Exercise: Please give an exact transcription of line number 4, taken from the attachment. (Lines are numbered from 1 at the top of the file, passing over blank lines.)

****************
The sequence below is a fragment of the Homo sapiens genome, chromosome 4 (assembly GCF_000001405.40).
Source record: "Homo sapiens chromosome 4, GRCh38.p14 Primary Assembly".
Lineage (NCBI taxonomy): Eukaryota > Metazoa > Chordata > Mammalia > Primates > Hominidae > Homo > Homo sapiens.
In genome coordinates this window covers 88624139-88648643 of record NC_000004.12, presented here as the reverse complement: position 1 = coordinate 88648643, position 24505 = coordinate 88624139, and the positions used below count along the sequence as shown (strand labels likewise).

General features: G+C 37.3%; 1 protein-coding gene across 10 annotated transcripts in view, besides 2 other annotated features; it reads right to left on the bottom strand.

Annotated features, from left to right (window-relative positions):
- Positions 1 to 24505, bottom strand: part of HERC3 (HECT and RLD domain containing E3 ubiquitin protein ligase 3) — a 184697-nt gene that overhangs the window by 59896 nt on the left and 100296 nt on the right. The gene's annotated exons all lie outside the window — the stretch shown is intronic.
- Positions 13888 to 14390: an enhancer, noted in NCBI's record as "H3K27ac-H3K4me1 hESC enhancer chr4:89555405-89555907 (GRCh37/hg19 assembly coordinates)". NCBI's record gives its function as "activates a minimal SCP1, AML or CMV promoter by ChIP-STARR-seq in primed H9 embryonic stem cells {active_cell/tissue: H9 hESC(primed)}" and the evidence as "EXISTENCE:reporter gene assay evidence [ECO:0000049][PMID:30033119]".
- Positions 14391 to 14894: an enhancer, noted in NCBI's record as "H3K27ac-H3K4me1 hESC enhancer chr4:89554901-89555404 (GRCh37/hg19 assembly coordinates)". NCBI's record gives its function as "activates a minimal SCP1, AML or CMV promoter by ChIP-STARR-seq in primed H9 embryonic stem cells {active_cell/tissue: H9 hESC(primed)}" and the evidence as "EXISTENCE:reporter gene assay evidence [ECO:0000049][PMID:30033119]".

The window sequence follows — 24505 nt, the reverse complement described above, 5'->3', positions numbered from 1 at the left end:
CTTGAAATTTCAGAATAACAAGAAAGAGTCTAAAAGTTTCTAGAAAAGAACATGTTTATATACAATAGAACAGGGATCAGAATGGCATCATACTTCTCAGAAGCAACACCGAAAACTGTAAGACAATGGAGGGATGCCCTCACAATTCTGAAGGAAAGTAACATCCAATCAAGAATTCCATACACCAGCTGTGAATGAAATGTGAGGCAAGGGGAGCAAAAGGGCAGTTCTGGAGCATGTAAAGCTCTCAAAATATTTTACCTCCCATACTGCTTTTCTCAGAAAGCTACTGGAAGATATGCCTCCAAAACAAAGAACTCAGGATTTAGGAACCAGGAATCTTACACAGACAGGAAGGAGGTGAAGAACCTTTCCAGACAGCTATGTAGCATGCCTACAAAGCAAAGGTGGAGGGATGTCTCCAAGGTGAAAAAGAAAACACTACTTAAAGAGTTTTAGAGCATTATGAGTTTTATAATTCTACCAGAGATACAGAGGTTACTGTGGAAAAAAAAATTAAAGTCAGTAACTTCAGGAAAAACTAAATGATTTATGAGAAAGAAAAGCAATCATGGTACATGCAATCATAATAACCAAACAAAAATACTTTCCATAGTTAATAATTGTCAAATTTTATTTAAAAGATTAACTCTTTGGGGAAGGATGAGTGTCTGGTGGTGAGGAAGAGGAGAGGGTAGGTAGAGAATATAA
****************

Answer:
In genome coordinates this window covers 88624139-88648643 of record NC_000004.12, presented here as the reverse complement: position 1 = coordinate 88648643, position 24505 = coordinate 88624139, and the positions used below count along the sequence as shown (strand labels likewise).